The iPhone is a decade old but what has been its true effect on consumers and what may the future hold? Matthew Knight, head of strategic innovation at media agency Carat, provides some answers
Wow – ten years? Apple introduced the world to the iPhone, and without doubt, this product has been more defining of the current consumer experience than practically any other device. It’s touch-responsive which provided the only input interface, its notion of ‘apps’, its ability to connect to both cellular and wifi networks – these all defined not only the products which came after it, but also many of the interface and behavioural norms we know now.
Today, smartphone penetration is nearing ubiquity. Low cost handsets which offer similar functionality to high-end devices have flooded the market, and we talk endlessly about a mobile-first mindset when designing experiences. The powerful computer in your pocket created an always-on, ever-connected smart layer which sits on top of the physical world. Checking a price at shelf, finding a suitable outlet nearby, asking questions to people who aren’t with you, adding items to a notepad for later – just a tiny handful of how smartphones have exploded the notion of the sales ‘funnel’.
Looking forward though, what does the next ten years look like? Will mobile continue to have the dominance it does today? It’s incredibly hard to predict two to three years in the future – but if one thing is clear, it’s that ready access to information and services via mobile technology will continue to be the dominant behaviour – whether or not the device is the dominant interface is a better question.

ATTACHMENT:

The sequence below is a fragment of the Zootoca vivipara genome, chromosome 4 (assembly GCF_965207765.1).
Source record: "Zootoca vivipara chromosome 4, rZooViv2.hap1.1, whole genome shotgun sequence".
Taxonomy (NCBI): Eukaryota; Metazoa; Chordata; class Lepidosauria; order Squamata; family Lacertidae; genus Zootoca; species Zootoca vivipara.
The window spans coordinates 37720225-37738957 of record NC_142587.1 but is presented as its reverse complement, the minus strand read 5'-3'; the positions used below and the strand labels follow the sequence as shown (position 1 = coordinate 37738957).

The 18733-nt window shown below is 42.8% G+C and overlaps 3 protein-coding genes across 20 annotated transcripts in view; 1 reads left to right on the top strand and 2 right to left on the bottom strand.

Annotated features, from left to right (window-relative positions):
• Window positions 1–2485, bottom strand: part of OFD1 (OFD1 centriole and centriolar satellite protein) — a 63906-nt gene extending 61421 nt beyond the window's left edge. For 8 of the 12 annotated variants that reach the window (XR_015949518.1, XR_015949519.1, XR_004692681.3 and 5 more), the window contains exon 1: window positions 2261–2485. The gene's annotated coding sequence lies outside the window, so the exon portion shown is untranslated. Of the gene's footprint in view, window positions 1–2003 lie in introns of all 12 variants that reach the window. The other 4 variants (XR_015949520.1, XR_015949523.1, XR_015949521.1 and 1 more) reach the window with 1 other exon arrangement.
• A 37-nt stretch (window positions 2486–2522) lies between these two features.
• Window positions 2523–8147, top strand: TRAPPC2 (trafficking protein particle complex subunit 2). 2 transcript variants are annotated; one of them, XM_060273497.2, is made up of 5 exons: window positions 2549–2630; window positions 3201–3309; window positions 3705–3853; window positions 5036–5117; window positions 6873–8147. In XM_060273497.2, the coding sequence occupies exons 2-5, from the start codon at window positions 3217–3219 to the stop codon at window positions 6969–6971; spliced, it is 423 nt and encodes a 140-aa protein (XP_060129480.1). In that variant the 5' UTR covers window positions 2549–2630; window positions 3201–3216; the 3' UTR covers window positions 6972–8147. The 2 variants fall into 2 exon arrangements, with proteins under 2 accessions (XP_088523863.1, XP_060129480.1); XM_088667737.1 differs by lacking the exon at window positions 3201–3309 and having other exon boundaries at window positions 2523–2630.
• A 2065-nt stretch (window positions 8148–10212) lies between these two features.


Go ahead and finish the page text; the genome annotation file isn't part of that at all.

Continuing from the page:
I believe we’ll see three significant shifts in mobile over the next decade.
1. Interfaces will simplify and distribute
2. Your phone will become less personal, more shared.
3. Your phone will become nothing more than an identity module.
The touchscreen phone is currently a brilliant multipurpose device, but not always the best interface for each task at hand. Small keyboards are poor for typing. Small screens are poor for big content. Small speakers are poor for brilliant sound. We’ll see more connectivity between our smartphones and other devices to create the best possible interface experience. Spotify already allows you to pick which speakers it plays to. Your heart monitor already provides a sensor which uses your phone as a screen. Your echo can send content to your phone after initiating a conversation with voice.
This ecosystem of devices using each other’s capabilities to the best ability means we’re less restricted to the small screen of the device. Imagine the large digital six sheet on a bus-stop providing access to content which is relevant for your journey planning on city mapper. Imagine the smart speaker providing the microphone and speaker for your phone-call home. The windscreen in your car providing the visualisation of the route mapping. All connected via your phone. The phone itself becomes less relevant, the interface selected upon the most appropriate tool for the job.